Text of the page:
In 1978, Col. Satterfield was recalled to active duty and served on the Army Discharge Review Board. Since the mid-1970s, he had been a volunteer with the Officers Retiree Council at Fort Myer.

Survivors include his wife, Bette J. Satterfield of McLean; three children, Robert A. Satterfield Jr. and John Reid Satterfield, both of Reston, and Patrick R. Satterfield of St. Louis; two brothers, Burton Satterfield of Harrington, Del., and Paul Satterfield of Ridgely, Md.; a sister, Barbara Bennington, also of Ridgely; and seven grandchildren.



Maureen McCormack, 40, a Washington bartender for the last 20 years who worked at the Hamburger Hamlet on M Street NW until she retired last July, died May 23 at the Washington Home. She had AIDS.

Miss McCormack's struggle with her illness was described in an article in Washingtonian magazine in December, 1989.

A native of Boston, Miss McCormack moved to the Washington area in 1954. She attended Robert E. Lee High School in Springfield. She lived in Washington at the time of her death.

Places she worked before joining the staff at Hamburger Hamlet in 1985 included the Hawk and Dove on Capitol Hill, where she worked about 10 years.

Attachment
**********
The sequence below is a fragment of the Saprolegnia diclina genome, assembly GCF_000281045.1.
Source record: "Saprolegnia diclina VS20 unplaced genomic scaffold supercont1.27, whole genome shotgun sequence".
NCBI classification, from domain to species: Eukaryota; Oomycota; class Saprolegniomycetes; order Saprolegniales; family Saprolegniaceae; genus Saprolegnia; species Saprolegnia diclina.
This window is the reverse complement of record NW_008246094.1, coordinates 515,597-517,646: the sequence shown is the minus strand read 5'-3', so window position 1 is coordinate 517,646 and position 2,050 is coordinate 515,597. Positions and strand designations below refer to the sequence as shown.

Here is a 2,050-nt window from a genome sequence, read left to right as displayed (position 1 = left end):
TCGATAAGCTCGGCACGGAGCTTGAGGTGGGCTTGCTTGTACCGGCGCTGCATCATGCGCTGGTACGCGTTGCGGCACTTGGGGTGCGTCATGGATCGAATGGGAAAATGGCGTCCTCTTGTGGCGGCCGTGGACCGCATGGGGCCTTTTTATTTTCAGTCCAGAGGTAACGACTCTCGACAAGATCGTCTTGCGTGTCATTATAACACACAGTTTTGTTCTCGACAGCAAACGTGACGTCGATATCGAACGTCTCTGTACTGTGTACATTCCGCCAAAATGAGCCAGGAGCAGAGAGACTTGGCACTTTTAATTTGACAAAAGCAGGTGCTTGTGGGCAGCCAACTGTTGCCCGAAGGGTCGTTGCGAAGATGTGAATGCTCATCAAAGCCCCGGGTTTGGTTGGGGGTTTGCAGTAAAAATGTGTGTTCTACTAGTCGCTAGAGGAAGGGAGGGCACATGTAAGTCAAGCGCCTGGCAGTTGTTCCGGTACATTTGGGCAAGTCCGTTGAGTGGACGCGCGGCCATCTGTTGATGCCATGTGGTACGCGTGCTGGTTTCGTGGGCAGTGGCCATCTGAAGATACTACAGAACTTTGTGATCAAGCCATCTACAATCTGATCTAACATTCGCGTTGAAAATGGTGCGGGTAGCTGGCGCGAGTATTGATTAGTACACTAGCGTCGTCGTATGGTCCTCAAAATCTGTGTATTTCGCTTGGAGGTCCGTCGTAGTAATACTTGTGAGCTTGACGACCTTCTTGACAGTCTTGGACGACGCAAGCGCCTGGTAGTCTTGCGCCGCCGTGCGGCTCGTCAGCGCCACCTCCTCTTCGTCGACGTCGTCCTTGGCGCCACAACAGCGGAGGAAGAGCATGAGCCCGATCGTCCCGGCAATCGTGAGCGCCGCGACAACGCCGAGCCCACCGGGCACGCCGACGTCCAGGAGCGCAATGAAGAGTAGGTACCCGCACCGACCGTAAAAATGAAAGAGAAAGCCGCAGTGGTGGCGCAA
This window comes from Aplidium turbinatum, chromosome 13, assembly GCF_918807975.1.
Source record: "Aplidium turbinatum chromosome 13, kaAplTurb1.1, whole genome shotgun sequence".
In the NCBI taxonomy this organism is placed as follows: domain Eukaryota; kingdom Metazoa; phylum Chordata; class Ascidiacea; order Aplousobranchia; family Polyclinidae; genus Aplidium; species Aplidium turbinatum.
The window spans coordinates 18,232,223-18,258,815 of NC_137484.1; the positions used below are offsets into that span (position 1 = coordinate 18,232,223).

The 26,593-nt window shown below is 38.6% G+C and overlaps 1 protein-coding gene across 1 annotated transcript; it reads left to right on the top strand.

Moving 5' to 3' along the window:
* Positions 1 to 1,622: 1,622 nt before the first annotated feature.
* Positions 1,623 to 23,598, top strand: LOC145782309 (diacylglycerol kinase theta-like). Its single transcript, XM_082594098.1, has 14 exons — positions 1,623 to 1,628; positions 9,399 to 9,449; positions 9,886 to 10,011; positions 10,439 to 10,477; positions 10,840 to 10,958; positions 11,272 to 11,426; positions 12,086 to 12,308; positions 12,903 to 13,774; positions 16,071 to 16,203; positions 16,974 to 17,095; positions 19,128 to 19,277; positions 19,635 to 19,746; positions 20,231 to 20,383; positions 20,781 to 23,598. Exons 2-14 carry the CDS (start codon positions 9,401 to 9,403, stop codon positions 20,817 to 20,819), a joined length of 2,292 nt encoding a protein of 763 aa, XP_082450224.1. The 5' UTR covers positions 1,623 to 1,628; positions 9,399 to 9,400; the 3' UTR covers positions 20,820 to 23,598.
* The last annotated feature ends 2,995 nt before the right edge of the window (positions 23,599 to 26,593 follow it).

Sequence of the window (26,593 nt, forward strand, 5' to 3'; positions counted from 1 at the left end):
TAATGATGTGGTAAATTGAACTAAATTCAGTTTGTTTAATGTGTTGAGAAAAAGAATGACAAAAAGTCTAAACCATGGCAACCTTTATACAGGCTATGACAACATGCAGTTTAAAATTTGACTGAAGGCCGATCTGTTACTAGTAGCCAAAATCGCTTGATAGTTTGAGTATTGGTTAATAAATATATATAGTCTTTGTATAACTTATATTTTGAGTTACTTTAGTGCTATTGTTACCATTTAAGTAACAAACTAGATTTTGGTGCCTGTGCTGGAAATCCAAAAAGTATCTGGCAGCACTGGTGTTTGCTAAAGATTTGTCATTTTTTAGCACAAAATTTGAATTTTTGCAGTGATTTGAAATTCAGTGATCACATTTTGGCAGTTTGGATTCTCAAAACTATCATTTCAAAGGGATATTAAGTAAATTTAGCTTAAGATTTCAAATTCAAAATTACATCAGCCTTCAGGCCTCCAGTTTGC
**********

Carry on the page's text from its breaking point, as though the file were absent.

Her marriage to John F. Eruen ended in divorce.

Survivors include a daughter, Kelly McCormack of Chicago; her father and stepmother, Richard E. and Caroline T. McCormack of Mount Vernon; her mother, Mavis A. McCormack of Washington; two sisters, Jan E. Evered and Lisa McCormack, both of Washington; a half sister, Carol M. McCormack of Mount Vernon; five brothers, David J. McCormack of Alexandria, Richard E. McCormack of New Orleans, Robert H. and Patrick S. McCormack, both of Richmond, and William J. McCormack of Falls Church; and a half brother, Daniel P. McCormack of Mount Vernon.


Monument Dealer

Johnnie Travers Dent, 77, a retired partner in Apperson & Dent, a tombstone and monument firm in Alexandria, died of congestive heart failure May 22 at Alexandria Hospital.

Mr. Dent was a lifelong resident of Alexandria. As a young man he joined his father in caring for the Bethel Cemetery in Alexandria. In 1947, he helped start the firm that bears his name, and he retired in 1983.

His wife, Sevella Nalls Dent, whom he married in 1947, died in 1983.

Survivors include a daughter, Sevella Mary Dent of Alexandria; three sisters, Estelle Greenwood and Catherine Dent, both of Alexandria, and Pearl Marks of Philippi, W.Va.; and a brother, Cleveland Dent of Spring Hill, Fla.


Methodist Official

Robert Preston Whitlock, 55, a former Easton District superintendent for the United Methodist Church, died May 22 at his home in Easton, Md., the Associated Press reported. He had AIDS.

Mr. Whitlock had served as Easton District superintendent of the United Methodist Peninsula Conference from July 1987 until he took disability leave in November.

Ordained as an elder in 1959, Mr. Whitlock served in almost every district conference in Delaware and on the Maryland Eastern Shore, including Wesley United Methodist Church in Dover, Del.; Chesapeake City; Fruitland; St. Stephen's Church in Delmar, Del.; and St. Paul's Church in Wilmington, Del.

He also served on a variety of church and church-related boards and councils.